As this site deals with awkward topics such as shame, generational trauma and porn addiction, from time to time I receive interesting queries. One such recent query was about the shame of lack of sexual experience.


This is an absolutely valid query on an absolutely valid issue. The lack of sexual experience can be experienced as shameful. This is because sex itself is still, at a societal level, considered shameful.

The lack of sexual experience can be experienced as shameful. This is because sex itself is still, at a societal level, considered shameful.

What’s the evidence for that statement?

You can get training and qualifications for almost anything in life—yet you can’t for sex. There are no apprenticeships in sex, no evening classes, no PhDs. Society abandons you to navigate its unconscious shame and figure out how to acquire sexual experience all on your own.

This creates a double-whammy—a double-ended hit. Not only do you feel the shame of lack of sexual experience; you also feel the shame and guilt of desiring sexual experience.


The shame of lack of experience makes finding sexual partners really hard. Yet to overcome this shame means confronting society’s deep-seated antipathy to sex, which is also really hard. So, as well as a double-whammy, there’s also a Catch-22 in that help to overcome shame isn’t readily available—because of shame.

How do you undo this double-whammy and unravel the seemingly unsolvable paradox of the Catch-22?

The first step is to understand what sexual shame is and where it comes from.

What is sexual shame?

In What is sexual shame? I wrote:

Sexual shame is one of the three forms of shame in our unconscious, the others being the shame of our emotions and the shame of our physical body (in terms of both appearance and the shame of bodily functions).  

Of the three, sexual shame is the most powerful as it’s the aspect of humanity that’s been most despised, denied, repressed, suppressed and punished through the course of what we like to think of as civilization.

As human beings, we desire physical and emotional intimacy. But because our sexuality is socially unwanted, we feel shame around expressing it. So it becomes difficult to acquire sexual experience.

When we meet someone we’re attracted to, we then feel ashamed that we don’t have the sexual experience necessary to confidently enter into a relationship.

Fumbling towards ecstasy

Native societies use rites of passage to support adolescents in their transition into sexually active adulthood. Because of shame, patriarchal societies such as ours avoid this responsibility on the pretext of ‘privacy’. What this really means is, “keep whatever’s going on between your legs private; it’s shameful.”

Young men and women are left to fumble their way to sexual experience through uncomfortable, embarrassing, emotionally fraught encounters. Both partners often feel ashamed and neither has a frame of reference for the situation.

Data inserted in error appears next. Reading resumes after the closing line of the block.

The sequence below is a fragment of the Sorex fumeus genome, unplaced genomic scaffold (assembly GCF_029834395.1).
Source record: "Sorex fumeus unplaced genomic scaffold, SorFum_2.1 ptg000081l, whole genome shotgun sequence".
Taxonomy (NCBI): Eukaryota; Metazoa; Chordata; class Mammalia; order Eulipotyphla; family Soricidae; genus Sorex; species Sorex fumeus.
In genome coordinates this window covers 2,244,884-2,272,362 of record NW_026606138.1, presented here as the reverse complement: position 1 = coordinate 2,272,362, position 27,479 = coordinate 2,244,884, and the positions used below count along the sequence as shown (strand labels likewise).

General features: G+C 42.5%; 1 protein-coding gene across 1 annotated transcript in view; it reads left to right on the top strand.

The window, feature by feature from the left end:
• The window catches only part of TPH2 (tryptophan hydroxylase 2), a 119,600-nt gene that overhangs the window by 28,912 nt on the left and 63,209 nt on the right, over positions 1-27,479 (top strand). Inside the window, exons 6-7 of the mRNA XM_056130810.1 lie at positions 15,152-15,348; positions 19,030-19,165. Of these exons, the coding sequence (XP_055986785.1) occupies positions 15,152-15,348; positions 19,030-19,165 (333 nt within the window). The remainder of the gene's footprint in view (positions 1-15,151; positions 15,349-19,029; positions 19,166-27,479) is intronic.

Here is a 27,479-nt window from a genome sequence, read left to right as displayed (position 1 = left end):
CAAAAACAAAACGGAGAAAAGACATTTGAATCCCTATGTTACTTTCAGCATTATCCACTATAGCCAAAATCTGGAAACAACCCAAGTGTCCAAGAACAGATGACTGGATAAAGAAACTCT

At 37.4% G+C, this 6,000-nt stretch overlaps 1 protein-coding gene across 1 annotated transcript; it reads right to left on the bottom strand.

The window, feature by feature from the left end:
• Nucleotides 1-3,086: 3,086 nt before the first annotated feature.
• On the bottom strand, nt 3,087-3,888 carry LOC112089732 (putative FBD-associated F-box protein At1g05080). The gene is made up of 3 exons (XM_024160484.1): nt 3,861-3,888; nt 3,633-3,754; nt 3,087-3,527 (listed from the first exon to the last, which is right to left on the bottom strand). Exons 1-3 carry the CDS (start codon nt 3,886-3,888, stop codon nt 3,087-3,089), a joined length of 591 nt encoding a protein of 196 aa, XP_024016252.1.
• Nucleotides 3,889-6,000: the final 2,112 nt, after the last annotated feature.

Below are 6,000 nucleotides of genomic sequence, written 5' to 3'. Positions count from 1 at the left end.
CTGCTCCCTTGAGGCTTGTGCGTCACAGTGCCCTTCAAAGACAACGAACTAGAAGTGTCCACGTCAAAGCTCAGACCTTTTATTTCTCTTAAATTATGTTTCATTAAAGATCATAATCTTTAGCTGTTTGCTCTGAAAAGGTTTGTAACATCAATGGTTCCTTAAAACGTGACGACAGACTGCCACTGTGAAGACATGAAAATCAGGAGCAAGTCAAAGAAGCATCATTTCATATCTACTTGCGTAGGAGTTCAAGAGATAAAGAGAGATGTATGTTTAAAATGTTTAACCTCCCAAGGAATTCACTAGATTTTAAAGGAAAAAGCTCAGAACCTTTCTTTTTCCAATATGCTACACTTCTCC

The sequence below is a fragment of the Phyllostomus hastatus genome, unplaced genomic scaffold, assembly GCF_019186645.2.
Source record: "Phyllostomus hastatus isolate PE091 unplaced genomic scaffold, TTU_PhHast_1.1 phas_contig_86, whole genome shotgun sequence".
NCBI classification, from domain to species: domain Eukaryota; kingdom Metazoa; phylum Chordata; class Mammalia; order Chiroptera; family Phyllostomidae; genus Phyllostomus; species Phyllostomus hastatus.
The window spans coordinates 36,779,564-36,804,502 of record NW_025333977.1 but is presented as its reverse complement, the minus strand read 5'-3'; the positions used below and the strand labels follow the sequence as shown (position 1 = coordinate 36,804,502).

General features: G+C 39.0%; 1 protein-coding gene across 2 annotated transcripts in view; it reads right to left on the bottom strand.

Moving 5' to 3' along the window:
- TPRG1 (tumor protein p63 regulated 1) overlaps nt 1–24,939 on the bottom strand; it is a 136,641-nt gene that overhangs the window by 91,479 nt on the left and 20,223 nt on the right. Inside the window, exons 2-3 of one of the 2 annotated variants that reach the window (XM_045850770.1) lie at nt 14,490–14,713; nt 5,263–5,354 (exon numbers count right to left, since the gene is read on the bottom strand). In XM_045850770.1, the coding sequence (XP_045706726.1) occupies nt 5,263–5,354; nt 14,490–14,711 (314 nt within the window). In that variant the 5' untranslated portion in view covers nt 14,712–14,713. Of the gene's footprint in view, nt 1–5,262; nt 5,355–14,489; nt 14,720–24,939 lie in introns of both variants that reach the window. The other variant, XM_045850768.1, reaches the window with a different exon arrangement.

Communication through the shame barrier is particularly difficult as it’s hard to articulate feelings that society shames. To stop, listen, think and communicate clearly while sexually aroused is also challenging. All the blood that should be helping your brain to process has been syphoned into your genitals.

The result can be misunderstandings and crossed signals that only worsen the shame. It’s vital that sexual signals are clearly understood. Consent is essential.

Lack of sexual experience

Sexuality is like a rosebud—a flower that gradually blossoms into beauty. Yet it also has thorns; when things go wrong in a sexual encounter, they can go very wrong. That’s why I’ve used a photo of a rosebud for this post. The more shame you have, the greater the likelihood of pricking yourself on a thorn.

To overcome your shame of lack of sexual experience I recommend creating your own rite of passage. The purpose of this is for you to recognise your right (or ‘rite’) to be sexually active without any shame or guilt.

I mentioned the double-whammy of (1) the shame of sex and (2) the shame of the lack of sexual experience. You tackle the second by tackling the first.

You may not be aware of this underlying shame of sex; only of the shame of the lack of experience. Yet the latter cannot exist without the former. If you weren’t ashamed of sex you would have smoothly gravitated into sexual relationships.

Releasing unconscious shame

Begin by releasing unconscious shame. I’ve created a toolkit for this. Releasing shame requires accepting the painful, rejected aspects of ourselves—which in turn means accepting and feeling the pain that is associated with those shamed parts of ourselves.

Once you begin to diminish your shame, the negative spiral of the double-whammy/Catch-22 unwinds. Consider taking your rite of passage to another level—such as attending a Tantric massage workshop, which may or may not involve genital massage.

The important thing here is to gain experience of physical intimacy and reduce the anxiety and shame around it. Well-run Tantric workshops create a safe space where strangers help each other confront their shame and fears of intimacy.

This is the path to sexual confidence: being emotionally comfortable with your partner allows you to be responsive and physically comfortable with them. By improving your emotional skills, you reduce the shame of the lack of sexual experience so you can confidently enter new relationships.

Photo by Vanessa Serpas on Unsplash

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